STEVIA: Satisfying the Sweet Tooth

When I began to recognize the symptoms of Hypoglycemia or Low Blood Sugar experienced upon indulging my taste for sweets, I realized that conventional sweeteners were due to make an exit from my diet. Knowing I would find a great challenge in attempting this dietary change, I delved into a search for healthy alternatives and discovered a sweet surprise known as Stevia.

Also known as Sweetleaf, Honeyleaf, or by its botanical name, Stevia rebaudiana is a plant native to South America and is said to feature all of the sugar-free sweetness of aspartame or saccharin while being a completely natural product.

Drawing on my background in herbal medicine, I learned all I could about the health benefits of Stevia. I bought some dried, powdered leaves at the local co-op and began experimenting with them, seeking a replacement for the sugary baked goods of which I was feeling so deprived. I created a few palatable recipes, but found the Stevia green powder to have a gritty texture. Again I looked to my herbal medicine making experience and concocted a Stevia tincture, an extract in water and alcohol, which yielded finer results.

As I continued my experiments, I began introducing people to this Sweetleaf. Some were diabetics or hypoglycemics, some were just looking for alternatives to the ups and downs of sugar, all were thrilled to learn about Stevia. I’ve learned that there is a great need for the gift of healthful sweetness offered by this plant. Last year, I started Alternative Sweetener Co. and am producing Stevia extract which is available online and in some natural food stores. An important part of the company mission is education, spreading the word that there exists a healthy sweet alternative outside of the sugar and artificial sweetener industries.

Historical Usage

Traditionally used by indigenous cultures in Paraguay and Brazil to sweeten teas, Stevia is now widely cultivated and used throughout the modern world as a calorie-free natural sweetener. Stevia, although tasting up to 15 times sweeter than white sugar by weight, contains no sugars and has no undesirable impacts on blood sugar levels or insulin metabolism, making it the ideal choice for diabetics and hypoglycemics. Beyond it’s sweetening capacities, it has also been used medicinally as a digestive aid, a skin remedy and wound healer, an antiseptic, and has been shown to diminish the bacteria which produce plaque and tooth decay. How many sweeteners can make that claim?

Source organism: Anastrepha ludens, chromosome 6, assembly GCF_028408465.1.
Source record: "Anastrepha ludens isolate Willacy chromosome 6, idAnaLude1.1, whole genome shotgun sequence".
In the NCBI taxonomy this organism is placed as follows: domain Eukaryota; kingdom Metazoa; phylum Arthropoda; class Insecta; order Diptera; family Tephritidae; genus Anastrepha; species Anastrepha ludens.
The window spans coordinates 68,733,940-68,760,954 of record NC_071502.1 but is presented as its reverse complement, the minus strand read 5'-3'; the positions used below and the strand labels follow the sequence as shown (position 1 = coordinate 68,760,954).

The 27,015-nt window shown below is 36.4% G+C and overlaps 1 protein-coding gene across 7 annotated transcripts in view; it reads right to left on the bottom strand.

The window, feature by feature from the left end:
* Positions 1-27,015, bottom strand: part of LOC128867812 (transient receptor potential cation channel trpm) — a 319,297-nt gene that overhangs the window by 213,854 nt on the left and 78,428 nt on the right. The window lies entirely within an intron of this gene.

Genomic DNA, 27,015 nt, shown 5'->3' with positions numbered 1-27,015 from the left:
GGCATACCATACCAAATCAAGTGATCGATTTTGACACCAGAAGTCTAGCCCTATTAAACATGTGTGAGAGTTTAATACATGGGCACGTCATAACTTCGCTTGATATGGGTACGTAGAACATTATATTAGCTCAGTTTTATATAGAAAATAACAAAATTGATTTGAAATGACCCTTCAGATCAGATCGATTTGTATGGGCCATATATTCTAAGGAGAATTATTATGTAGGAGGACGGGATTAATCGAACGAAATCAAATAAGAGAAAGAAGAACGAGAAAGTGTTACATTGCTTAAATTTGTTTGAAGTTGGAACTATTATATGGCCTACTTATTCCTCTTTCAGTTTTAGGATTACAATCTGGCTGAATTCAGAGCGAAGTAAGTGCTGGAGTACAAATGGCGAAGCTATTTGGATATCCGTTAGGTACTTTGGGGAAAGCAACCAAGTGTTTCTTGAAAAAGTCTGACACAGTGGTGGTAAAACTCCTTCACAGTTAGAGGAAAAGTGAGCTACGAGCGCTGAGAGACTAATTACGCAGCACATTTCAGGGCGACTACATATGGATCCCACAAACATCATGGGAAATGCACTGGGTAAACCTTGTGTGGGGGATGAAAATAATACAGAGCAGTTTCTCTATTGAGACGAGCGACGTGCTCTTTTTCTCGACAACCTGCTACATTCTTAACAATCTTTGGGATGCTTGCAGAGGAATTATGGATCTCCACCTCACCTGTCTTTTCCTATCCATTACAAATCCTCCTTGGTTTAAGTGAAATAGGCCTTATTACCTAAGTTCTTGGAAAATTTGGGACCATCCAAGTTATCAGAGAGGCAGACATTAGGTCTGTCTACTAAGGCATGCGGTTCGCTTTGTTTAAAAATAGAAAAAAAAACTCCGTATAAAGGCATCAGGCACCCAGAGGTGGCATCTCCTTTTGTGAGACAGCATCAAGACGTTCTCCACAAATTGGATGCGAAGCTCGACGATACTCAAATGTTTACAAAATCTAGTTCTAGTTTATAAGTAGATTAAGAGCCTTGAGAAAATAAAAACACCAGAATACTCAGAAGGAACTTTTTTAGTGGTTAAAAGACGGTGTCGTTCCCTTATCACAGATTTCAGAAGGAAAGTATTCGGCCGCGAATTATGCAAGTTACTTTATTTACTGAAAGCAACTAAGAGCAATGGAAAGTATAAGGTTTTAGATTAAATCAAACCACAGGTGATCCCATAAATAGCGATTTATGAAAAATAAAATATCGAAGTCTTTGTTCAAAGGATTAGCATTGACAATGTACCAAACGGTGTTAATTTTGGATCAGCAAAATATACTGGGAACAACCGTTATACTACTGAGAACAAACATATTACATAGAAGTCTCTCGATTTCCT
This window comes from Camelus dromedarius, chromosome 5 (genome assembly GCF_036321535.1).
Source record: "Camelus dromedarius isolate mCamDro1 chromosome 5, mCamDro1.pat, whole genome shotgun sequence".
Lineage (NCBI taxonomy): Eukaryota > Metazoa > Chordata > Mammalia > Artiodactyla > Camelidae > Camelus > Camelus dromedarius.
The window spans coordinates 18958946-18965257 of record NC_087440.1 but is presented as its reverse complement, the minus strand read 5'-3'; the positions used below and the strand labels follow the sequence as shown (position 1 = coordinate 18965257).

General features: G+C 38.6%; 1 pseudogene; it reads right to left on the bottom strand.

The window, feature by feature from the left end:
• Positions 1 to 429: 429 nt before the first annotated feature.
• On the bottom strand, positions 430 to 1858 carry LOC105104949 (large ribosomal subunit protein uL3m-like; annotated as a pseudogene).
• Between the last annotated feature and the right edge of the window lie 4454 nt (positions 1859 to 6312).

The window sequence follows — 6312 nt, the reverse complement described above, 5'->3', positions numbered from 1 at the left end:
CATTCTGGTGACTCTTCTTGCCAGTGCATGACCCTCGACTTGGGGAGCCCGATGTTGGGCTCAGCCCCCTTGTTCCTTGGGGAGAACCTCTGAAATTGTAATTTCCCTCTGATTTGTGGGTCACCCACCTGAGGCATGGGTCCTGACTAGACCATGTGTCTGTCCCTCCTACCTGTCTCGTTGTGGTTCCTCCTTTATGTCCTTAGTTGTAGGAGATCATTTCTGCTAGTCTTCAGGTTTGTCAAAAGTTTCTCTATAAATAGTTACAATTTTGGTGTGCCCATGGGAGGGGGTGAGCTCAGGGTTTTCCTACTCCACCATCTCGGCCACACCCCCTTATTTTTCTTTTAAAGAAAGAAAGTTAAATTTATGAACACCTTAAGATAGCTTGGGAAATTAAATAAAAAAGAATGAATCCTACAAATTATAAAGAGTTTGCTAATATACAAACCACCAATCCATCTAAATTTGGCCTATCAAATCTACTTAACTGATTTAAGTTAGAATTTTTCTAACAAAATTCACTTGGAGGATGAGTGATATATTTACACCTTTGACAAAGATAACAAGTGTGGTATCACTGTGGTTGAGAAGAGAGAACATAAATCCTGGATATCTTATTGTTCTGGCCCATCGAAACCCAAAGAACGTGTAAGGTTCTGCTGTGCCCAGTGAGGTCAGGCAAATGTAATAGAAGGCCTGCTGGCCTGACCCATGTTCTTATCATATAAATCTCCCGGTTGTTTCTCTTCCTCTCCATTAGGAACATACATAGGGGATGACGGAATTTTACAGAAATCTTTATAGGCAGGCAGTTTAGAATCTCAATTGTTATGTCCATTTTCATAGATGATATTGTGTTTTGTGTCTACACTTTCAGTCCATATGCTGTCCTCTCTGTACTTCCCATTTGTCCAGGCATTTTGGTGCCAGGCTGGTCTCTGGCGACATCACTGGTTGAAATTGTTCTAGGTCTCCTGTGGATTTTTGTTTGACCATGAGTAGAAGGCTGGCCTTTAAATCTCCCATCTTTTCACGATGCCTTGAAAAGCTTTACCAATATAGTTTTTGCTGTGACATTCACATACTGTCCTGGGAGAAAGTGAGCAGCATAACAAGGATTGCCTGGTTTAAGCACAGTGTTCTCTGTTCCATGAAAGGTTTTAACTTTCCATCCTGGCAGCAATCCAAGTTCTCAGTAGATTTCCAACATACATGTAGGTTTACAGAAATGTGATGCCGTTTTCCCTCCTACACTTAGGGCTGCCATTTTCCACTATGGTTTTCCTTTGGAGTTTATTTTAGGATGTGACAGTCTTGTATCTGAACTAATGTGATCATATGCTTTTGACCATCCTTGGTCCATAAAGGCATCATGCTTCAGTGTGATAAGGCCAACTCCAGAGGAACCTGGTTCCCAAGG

It is available in natural food stores and increasingly in grocery stores in a variety of formulations. Whole dried leaves, powdered leaf, a white powder refined from the plant, and liquid extracts prepared from any of the above are just some of the options. Many newer products combine the white powdered Stevia extract with fillers, fruit-derived quasi-sugars, or quasi-carbohydrates such as maltodextrin. As a proponent of whole foods, I prefer the “green” products as they’ve been spared the refining and decolorizing processes to which the white or clear products are subjected.

In the Kitchen

It is an ideal sweetener in coffee, teas, smoothies, and even in baked goods. These sometimes require recipe adjustments to compensate for the moistness and intense sweetness usually contributed by conventional sweeteners. Stevia’s sweetness is more subtle, manifesting as an aftertaste in some recipes. Whole Stevia leaves make a nice addition to loose tea blends while an extract can be conveniently added to coffee on the go or incorporated into a recipe. Most products on the market offer guidance in determining what quantity to use, as sweetness can vary significantly from one preparation to another. There are a number of well-written cookbooks offering guidance in learning to use this versatile alternative.